Misha Glenny is an award-winning journalist and an expert in the Balkans. He has just written a book called McMafia: Crime without Frontiers. It is reviewed in an article entitled "Gazillions" in the latest edition of the London Review of Books. This blogger has not, admittedly, read the book yet, but the review is encouraging:

This is essentially a book of wonderful reporting. Although it has reflections at the beginning and the end, its matter is divided up into stories of Glenny’s expeditions into region after region. And in each place he visits, Glenny usually does four things. He meets somebody in the game who is prepared to talk and boast; he interviews a law enforcer (a whole gallery of brave, wise but usually pessimistic cops); he seeks out humble victims of the traffic or the racket; and he explains the local history of organised crime.

The review, and the book, examine many of the dynamics of diverse arrays of mafias and their historical context, and make some interesting points. Here is one:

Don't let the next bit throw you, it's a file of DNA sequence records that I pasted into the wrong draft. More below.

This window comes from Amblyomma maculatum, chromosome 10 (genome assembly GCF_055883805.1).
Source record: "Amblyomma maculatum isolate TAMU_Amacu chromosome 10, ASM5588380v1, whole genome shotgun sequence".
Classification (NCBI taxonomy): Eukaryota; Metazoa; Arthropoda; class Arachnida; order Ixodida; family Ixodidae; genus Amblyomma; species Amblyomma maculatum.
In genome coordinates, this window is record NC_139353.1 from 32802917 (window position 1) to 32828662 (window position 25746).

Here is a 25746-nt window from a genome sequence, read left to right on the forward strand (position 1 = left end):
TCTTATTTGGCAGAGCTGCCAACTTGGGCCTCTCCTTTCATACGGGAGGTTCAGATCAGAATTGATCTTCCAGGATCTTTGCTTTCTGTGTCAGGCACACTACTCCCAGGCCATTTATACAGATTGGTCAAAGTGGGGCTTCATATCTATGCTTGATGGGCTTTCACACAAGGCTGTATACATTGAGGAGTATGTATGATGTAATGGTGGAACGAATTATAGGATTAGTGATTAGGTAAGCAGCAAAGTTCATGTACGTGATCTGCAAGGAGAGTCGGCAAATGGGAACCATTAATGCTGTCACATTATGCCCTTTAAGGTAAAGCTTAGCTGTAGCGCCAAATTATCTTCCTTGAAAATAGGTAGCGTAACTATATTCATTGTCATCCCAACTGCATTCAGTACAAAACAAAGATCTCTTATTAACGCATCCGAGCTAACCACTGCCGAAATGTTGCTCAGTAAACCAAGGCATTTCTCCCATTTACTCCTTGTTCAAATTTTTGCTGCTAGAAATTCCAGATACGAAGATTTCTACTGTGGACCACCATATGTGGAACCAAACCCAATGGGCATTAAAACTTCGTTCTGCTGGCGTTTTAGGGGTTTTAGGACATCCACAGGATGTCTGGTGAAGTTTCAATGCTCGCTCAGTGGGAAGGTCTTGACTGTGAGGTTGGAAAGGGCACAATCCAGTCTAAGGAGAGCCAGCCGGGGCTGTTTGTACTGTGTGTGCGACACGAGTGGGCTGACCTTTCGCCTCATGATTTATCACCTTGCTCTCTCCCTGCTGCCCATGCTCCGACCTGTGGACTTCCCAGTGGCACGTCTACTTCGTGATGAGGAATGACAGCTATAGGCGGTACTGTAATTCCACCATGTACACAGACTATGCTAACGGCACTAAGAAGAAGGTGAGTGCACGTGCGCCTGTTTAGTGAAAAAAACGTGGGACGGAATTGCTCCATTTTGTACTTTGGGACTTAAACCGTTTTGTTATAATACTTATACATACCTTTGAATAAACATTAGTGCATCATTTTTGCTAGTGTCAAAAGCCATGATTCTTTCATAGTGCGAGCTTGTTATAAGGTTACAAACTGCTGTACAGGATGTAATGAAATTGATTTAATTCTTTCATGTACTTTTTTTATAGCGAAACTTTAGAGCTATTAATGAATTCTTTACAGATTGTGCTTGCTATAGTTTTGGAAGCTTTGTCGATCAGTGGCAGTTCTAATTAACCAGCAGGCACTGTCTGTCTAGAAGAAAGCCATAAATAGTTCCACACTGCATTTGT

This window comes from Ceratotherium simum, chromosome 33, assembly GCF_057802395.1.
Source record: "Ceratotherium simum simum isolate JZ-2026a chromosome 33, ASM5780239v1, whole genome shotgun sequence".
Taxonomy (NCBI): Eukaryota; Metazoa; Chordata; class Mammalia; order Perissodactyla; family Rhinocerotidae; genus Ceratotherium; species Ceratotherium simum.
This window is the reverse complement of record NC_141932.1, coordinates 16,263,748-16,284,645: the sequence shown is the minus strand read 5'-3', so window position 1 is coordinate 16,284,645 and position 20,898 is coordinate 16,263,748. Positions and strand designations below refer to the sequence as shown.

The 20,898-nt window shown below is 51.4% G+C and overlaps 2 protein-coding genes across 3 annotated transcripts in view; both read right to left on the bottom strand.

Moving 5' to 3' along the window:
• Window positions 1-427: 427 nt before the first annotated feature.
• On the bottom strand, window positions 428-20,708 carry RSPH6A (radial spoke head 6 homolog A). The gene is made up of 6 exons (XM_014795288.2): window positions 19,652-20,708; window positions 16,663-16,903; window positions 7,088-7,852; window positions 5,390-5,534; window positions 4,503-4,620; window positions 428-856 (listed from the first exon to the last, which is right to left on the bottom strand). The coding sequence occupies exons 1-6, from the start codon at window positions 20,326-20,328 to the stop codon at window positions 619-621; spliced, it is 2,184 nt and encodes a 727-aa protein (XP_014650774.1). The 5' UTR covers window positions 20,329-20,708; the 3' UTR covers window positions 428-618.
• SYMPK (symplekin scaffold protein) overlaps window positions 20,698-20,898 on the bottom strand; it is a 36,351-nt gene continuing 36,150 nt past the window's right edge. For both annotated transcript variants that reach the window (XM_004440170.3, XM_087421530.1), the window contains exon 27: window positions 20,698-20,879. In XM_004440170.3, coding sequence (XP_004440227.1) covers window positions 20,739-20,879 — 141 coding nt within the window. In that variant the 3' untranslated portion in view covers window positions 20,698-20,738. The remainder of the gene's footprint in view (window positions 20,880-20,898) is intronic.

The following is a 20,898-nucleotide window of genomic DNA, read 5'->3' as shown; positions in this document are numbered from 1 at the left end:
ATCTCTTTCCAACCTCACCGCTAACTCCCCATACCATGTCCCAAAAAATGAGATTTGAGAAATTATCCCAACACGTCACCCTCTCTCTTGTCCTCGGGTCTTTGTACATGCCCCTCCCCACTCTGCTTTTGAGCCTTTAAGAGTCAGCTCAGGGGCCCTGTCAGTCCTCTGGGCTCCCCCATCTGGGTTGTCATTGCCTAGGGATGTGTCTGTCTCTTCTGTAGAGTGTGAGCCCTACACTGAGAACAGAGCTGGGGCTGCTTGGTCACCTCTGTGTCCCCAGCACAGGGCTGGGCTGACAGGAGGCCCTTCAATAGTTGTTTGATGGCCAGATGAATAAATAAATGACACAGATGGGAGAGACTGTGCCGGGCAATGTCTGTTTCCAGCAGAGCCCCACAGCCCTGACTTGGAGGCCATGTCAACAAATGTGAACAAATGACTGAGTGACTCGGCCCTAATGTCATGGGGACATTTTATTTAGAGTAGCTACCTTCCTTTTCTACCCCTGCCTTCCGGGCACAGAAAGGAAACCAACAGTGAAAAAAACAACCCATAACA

At the heart of all the arguments about mafias and organised crime lies the issue of denied demand. People want something. Governments and international organisations say they shouldn’t have it, or only at prohibitively inflated prices. This denied demand instantly creates a network of illegal, criminal services. Neoliberals can retort: liberalise and legalise, then stand back and watch the mafias wither. This is not Glenny’s instinct. He has walked in too many dark places to believe in benevolent ‘hidden hands’, or in some Big Smiley in the sky blessing every want and lust. . .

It’s a mistake, anyway, to see organised crime as merely a shadow extension of the free-market economy. The unregulated market is itself largely a myth; it creates disorder and risks which require more policing and more public rescue interventions than the old Keynesian economies did.

This kind of discussion about liberalisation and regulation presents an interesting set of arguments, which TJN has explored, and will continue to explore, on many occasions. Yet it is the final paragraph of this book review which catches our eye, and is worth noting from a renowned expert in the field.